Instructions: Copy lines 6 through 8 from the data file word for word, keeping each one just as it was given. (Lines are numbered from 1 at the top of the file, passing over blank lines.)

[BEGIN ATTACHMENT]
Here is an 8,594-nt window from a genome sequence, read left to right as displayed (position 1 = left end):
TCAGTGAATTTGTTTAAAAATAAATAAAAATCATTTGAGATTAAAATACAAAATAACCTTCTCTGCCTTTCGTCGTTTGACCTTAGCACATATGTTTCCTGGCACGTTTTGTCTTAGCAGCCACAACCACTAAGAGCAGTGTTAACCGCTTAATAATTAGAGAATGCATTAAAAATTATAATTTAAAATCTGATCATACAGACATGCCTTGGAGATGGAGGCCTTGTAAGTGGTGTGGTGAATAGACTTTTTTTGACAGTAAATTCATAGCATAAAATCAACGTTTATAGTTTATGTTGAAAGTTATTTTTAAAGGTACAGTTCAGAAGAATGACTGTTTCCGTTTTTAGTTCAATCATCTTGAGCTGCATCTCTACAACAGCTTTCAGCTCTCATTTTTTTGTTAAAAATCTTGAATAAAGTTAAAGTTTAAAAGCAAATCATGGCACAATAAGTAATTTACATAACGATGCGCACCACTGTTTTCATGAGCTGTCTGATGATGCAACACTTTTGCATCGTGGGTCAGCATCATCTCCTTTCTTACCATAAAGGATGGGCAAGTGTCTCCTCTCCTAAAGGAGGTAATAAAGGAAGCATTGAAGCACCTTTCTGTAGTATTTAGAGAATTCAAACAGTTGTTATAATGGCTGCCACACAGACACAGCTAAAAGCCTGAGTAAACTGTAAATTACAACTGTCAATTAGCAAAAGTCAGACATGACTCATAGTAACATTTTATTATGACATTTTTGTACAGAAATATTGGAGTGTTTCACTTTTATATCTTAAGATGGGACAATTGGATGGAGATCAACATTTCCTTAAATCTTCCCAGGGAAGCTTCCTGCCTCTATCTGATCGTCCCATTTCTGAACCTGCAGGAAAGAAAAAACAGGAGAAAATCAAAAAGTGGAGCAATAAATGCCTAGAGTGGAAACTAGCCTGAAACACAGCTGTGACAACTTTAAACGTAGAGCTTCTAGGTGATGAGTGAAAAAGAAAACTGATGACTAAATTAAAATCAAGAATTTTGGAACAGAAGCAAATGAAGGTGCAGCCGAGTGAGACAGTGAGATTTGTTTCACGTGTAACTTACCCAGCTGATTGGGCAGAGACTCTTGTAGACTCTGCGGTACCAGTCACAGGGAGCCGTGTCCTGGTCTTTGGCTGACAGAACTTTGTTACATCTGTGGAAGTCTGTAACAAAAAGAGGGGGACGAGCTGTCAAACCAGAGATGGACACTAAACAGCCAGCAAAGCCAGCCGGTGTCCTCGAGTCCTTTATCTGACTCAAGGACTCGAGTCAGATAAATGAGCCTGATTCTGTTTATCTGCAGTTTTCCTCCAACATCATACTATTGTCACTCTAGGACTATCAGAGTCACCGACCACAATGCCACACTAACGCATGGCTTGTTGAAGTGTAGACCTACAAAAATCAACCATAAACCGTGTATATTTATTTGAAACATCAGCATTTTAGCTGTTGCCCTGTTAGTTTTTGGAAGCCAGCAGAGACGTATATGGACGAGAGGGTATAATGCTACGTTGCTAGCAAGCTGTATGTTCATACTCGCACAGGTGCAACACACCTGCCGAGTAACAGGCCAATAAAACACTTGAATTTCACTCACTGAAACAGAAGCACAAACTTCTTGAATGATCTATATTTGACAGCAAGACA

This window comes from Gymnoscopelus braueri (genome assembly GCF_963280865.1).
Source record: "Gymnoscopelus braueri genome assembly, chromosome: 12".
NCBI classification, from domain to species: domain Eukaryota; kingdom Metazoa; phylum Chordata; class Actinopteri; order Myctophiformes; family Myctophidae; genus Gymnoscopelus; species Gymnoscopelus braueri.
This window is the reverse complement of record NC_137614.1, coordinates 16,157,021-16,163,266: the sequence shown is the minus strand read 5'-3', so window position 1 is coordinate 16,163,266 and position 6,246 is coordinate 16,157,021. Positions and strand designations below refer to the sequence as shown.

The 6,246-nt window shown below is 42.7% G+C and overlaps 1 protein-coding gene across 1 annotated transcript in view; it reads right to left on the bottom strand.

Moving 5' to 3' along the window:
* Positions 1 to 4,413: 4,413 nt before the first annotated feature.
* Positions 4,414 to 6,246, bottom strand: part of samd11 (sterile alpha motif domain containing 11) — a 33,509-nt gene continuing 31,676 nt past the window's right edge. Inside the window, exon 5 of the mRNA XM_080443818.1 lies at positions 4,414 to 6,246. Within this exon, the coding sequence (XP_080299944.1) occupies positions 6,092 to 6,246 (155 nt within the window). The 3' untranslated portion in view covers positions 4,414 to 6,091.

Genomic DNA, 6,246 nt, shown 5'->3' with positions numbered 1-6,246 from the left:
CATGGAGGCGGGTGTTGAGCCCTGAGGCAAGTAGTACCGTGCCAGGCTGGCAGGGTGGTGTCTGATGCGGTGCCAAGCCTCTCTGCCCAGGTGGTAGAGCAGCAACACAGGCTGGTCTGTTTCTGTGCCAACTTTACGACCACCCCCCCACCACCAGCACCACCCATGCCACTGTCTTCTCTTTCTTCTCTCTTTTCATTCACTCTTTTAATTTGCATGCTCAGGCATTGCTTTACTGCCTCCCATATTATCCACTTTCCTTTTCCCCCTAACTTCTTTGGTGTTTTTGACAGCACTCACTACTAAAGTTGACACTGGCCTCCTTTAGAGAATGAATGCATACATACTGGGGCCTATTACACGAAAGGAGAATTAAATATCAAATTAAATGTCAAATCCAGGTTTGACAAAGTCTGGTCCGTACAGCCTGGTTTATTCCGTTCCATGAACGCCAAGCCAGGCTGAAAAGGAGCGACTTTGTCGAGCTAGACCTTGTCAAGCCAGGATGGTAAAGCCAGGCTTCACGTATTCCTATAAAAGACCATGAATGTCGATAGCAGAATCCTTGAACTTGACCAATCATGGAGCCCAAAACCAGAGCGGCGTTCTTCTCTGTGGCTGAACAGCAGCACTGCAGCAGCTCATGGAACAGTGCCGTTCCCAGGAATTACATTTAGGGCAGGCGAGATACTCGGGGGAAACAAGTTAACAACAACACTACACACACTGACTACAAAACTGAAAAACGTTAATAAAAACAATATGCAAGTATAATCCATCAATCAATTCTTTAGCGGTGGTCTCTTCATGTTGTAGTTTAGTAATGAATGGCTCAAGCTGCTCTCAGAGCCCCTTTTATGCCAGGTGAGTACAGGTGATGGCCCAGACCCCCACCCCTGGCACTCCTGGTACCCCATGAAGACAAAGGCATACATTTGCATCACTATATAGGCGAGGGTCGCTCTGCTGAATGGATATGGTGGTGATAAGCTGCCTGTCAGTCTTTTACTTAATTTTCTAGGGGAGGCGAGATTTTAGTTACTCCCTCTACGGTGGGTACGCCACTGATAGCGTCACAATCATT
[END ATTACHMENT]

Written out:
This window is the reverse complement of record NC_137614.1, coordinates 16,157,021-16,163,266: the sequence shown is the minus strand read 5'-3', so window position 1 is coordinate 16,163,266 and position 6,246 is coordinate 16,157,021. Positions and strand designations below refer to the sequence as shown.

The 6,246-nt window shown below is 42.7% G+C and overlaps 1 protein-coding gene across 1 annotated transcript in view; it reads right to left on the bottom strand.

Moving 5' to 3' along the window: